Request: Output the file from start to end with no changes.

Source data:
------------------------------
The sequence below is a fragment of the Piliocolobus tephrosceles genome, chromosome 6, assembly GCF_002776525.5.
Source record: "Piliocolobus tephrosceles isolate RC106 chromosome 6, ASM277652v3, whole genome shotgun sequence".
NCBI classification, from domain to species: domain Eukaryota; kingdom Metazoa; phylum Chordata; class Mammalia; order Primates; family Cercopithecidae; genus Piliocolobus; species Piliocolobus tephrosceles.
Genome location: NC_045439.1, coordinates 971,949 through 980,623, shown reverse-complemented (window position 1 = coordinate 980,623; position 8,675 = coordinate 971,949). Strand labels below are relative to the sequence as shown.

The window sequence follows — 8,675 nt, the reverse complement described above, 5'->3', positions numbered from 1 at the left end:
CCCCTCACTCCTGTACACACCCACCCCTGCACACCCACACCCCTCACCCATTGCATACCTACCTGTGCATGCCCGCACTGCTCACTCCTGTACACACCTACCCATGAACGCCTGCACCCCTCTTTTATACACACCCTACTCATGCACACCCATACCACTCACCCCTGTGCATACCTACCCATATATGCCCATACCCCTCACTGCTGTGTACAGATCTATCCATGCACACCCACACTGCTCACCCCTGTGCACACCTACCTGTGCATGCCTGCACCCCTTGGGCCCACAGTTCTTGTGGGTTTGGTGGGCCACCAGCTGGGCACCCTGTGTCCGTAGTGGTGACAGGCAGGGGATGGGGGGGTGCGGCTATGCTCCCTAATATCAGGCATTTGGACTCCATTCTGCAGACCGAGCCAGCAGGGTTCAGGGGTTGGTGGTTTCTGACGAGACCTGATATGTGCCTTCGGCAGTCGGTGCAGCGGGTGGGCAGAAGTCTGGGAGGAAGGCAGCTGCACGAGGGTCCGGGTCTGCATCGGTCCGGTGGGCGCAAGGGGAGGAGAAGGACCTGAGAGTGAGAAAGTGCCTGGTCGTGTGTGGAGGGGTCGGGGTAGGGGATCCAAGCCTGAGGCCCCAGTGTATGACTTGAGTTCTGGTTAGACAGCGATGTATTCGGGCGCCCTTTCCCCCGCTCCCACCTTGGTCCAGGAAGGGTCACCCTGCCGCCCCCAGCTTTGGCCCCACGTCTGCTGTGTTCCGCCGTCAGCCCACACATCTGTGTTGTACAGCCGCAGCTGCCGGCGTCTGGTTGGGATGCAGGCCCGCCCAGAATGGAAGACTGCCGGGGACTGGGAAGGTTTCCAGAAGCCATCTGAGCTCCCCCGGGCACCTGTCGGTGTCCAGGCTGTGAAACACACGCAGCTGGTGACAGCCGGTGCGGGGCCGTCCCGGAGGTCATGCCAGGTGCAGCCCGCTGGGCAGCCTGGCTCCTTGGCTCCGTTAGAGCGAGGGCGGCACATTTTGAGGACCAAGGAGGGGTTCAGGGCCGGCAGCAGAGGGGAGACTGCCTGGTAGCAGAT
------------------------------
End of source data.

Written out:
The sequence below is a fragment of the Piliocolobus tephrosceles genome, chromosome 6, assembly GCF_002776525.5.
Source record: "Piliocolobus tephrosceles isolate RC106 chromosome 6, ASM277652v3, whole genome shotgun sequence".
NCBI classification, from domain to species: domain Eukaryota; kingdom Metazoa; phylum Chordata; class Mammalia; order Primates; family Cercopithecidae; genus Piliocolobus; species Piliocolobus tephrosceles.
Genome location: NC_045439.1, coordinates 971,949 through 980,623, shown reverse-complemented (window position 1 = coordinate 980,623; position 8,675 = coordinate 971,949). Strand labels below are relative to the sequence as shown.

The window sequence follows — 8,675 nt, the reverse complement described above, 5'->3', positions numbered from 1 at the left end:
CCCCTCACTCCTGTACACACCCACCCCTGCACACCCACACCCCTCACCCATTGCATACCTACCTGTGCATGCCCGCACTGCTCACTCCTGTACACACCTACCCATGAACGCCTGCACCCCTCTTTTATACACACCCTACTCATGCACACCCATACCACTCACCCCTGTGCATACCTACCCATATATGCCCATACCCCTCACTGCTGTGTACAGATCTATCCATGCACACCCACACTGCTCACCCCTGTGCACACCTACCTGTGCATGCCTGCACCCCTTGGGCCCACAGTTCTTGTGGGTTTGGTGGGCCACCAGCTGGGCACCCTGTGTCCGTAGTGGTGACAGGCAGGGGATGGGGGGGTGCGGCTATGCTCCCTAATATCAGGCATTTGGACTCCATTCTGCAGACCGAGCCAGCAGGGTTCAGGGGTTGGTGGTTTCTGACGAGACCTGATATGTGCCTTCGGCAGTCGGTGCAGCGGGTGGGCAGAAGTCTGGGAGGAAGGCAGCTGCACGAGGGTCCGGGTCTGCATCGGTCCGGTGGGCGCAAGGGGAGGAGAAGGACCTGAGAGTGAGAAAGTGCCTGGTCGTGTGTGGAGGGGTCGGGGTAGGGGATCCAAGCCTGAGGCCCCAGTGTATGACTTGAGTTCTGGTTAGACAGCGATGTATTCGGGCGCCCTTTCCCCCGCTCCCACCTTGGTCCAGGAAGGGTCACCCTGCCGCCCCCAGCTTTGGCCCCACGTCTGCTGTGTTCCGCCGTCAGCCCACACATCTGTGTTGTACAGCCGCAGCTGCCGGCGTCTGGTTGGGATGCAGGCCCGCCCAGAATGGAAGACTGCCGGGGACTGGGAAGGTTTCCAGAAGCCATCTGAGCTCCCCCGGGCACCTGTCGGTGTCCAGGCTGTGAAACACACGCAGCTGGTGACAGCCGGTGCGGGGCCGTCCCGGAGGTCATGCCAGGTGCAGCCCGCTGGGCAGCCTGGCTCCTTGGCTCCGTTAGAGCGAGGGCGGCACATTTTGAGGACCAAGGAGGGGTTCAGGGCCGGCAGCAGAGGGGAGACTGCCTGGTAGCAGAT